On Friday, Hoosier guard and former Park Tudor standout Yogi Ferrell followed in the footsteps of teammate Troy Williams (IU) as well as IPFW's Max Landis, Purdue's Caleb Swanigan, and Kellen Dunham of Butler to become the fifth local college prospect to workout for the Indiana Pacers ahead of next Thursday's NBA Draft.
Ferrell, who was named to the 2016 AP All-American Third Team and 2016 All-Big Ten Defensive Team, averaged 17.3 points, 3.8 rebounds, 5.6 assists, and 1.1 steals on 46 percent shooting during his senior season at Indiana University.
Still, after leading the Cream & Crimson to two Big Ten titles in four seasons, the widely considered all-time Hoosier's uptempo heavy pick-and-roll game earned him only an alternate invite to the Draft Combine largely due to concerns about his diminutive stature. As Indiana's career-leader in assists (633), Ferrell demonstrated the ability to set the table for his teammates when his speed and reliance on pull-up jumpers failed him; however, legitimate questions linger about his ability to avoid being punished by bigger guards on the other side of the ball.
"It was a bit of a challenge for me," Ferrell told Pacers.com's Wheat Hotchkiss of working out against Kyle Collinsworth's height and length. "...I felt like it was good for me to try and test to see how I could go against bigger guards in the league, and felt like I did an OK job against him. So it was just practice for me."
Currently, the 6-foot-0, 178-pound guard remains outside the latest Mock Draft released by DraftExpress and sits at No. 63 on the site's list of Top 100 prospects. If Ferrell goes undrafted, performing well in front of Indiana's brass could potentially earn him a spot on the team's Orlando Summer League roster.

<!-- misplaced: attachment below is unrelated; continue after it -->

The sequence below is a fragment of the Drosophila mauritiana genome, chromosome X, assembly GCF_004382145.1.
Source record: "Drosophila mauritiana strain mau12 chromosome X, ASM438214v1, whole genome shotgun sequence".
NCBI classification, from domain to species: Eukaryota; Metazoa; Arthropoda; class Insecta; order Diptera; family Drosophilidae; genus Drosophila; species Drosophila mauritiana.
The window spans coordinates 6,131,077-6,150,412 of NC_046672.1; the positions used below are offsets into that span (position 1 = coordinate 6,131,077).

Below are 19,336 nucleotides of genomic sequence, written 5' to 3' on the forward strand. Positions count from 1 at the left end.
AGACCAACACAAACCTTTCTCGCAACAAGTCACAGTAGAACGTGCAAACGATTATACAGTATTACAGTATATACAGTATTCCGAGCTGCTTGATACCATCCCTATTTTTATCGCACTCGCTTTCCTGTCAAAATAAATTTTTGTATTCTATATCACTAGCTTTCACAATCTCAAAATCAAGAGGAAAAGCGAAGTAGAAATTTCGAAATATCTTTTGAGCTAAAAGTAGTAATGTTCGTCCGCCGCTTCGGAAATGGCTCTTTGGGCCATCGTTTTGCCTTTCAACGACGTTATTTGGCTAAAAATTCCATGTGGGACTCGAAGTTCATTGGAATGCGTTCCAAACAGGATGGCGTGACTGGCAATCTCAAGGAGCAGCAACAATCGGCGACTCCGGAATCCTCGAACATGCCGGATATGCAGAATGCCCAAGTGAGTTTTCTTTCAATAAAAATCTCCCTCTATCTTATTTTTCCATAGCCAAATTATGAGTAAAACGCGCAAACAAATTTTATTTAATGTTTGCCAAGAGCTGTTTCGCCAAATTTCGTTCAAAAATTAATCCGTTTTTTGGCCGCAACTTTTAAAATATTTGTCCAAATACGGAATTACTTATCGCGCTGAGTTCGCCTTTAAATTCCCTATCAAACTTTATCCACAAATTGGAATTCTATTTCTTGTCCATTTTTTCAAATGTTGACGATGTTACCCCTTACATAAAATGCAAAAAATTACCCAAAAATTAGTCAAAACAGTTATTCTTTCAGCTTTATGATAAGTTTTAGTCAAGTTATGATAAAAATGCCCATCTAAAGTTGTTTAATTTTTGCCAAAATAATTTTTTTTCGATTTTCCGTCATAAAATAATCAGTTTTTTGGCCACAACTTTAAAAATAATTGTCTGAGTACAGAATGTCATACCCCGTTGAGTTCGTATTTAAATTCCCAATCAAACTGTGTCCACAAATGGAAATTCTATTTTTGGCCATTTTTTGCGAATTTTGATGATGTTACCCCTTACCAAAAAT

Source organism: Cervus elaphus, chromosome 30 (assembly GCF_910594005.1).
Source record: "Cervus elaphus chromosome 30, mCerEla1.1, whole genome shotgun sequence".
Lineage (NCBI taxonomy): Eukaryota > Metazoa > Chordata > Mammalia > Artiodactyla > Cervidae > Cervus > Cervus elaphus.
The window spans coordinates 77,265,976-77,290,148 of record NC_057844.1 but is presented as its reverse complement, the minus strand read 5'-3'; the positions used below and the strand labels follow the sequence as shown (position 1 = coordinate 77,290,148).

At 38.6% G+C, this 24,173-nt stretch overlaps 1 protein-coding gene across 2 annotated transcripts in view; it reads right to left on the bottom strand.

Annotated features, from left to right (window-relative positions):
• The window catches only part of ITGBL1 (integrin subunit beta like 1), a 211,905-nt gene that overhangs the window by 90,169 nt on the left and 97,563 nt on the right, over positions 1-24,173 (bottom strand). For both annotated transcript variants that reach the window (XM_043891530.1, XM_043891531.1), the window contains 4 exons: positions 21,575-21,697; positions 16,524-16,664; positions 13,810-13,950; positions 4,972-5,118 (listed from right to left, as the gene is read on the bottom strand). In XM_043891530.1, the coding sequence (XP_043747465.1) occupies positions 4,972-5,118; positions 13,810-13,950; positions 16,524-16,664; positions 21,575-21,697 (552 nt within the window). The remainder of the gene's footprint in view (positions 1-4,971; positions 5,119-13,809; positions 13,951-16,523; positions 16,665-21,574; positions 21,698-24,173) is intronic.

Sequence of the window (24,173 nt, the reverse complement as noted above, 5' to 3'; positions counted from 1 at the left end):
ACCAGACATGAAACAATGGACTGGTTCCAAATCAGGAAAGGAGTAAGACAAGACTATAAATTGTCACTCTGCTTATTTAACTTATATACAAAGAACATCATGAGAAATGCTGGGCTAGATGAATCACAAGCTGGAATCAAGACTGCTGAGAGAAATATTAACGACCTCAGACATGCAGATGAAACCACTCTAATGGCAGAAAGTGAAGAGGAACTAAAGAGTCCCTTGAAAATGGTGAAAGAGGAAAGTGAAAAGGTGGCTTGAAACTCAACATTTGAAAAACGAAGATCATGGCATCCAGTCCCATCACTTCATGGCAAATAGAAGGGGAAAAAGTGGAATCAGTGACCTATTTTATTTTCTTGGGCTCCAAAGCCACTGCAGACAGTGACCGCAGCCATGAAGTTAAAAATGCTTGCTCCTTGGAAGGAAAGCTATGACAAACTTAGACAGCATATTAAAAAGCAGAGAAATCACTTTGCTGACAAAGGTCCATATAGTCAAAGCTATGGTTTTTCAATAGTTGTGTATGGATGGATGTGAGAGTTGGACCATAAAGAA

Yogi was joined at the Blue & Gold's seventh Pre-Draft workout by fellow seniors Kyle Collinsworth (BYU) and Georges Niang (Iowa State) as well as first round frontcourt prospects Cheick Diallo (Kansas), Ante Zizic (Croatia), and Brice Johnson (UNC), whose top-seeded Tar Heels eliminated Ferrell's Hoosiers, 101-86, in the Sweet Sixteen of the NCAA Tournament.
As a senior, Johnson averaged 17 points, 10.4 rebounds, 1.5 assists, 1.1 steals, and 1.5 blocks on 61 percent shooting in 28 minutes per game and was named to the All-ACC First Team, All-Defensive Team, and selected as a consensus First Team All-American.
The 6-foot-9 small-ball forward's potential to extend his shooting range along with his ability to generate second-chance points and finish around (and above) the rim has some projecting him as a natural fit next to Myles Turner's stretch-shooting.
"I fit in perfectly," Johnson said of his compatibility with the Pacers. "I mean just being able to stretch out the floor, give Paul (George) his position back at the three. I could play the four, and you've got Myles (Turner) at the five. I can really stretch out the floor, I've just got to add a little weight to my body to be able to withstand an 82-game season. So, that's biggest thing just being able to put him back at his natural position because I'm quite sure he wants to go back there and do that anyways."
Though SB Nation's Kevin O'Connor recently wrote a piece about the diminishing role of rotational bigs in today's NBA, wherein he projects traditional centers to drop in the draft similar to the way running backs have in the NFL's equivalent, he pegs Johnson's mobility as a fit for Indiana if playing faster is still in the cards.
The Pacers were supposed to play more small ball last season, and if that's still a priority then selecting a small ball center like Johnson makes sense.
With Ian Mahinmi and Jordan Hill capable of leaving in free agency, Gary Parrish of CBS Sports sees Johnson as a means for the Pacers to fortify what could be a thinning front line.
Johnson was a monster while averaging 16.6 points and 10.6 rebounds and leading North Carolina to the national championship game. The quick leaper improved his stock enough to where going in the top 20 of this draft isn't out of the question. And for the Pacers, he would provide needed frontcourt depth.
Bleacher Report's Chris Rolling also pegs Johnson as Indiana's selection.
Sizing Johnson's leaping and rebounding ability up against Diallo's raw athleticism and Zizic's taller frame likely gave the Pacers a better first-hand sense of what they could have if they select the Chapel Hill product.
"It started off pretty slow," Johnson admitted to Hotchkiss. "This is my third one in three days, so it took me a minute to get it going there. But I finished off pretty well, and I really showed them what I can do. So, I'm really satisfied with the way I performed."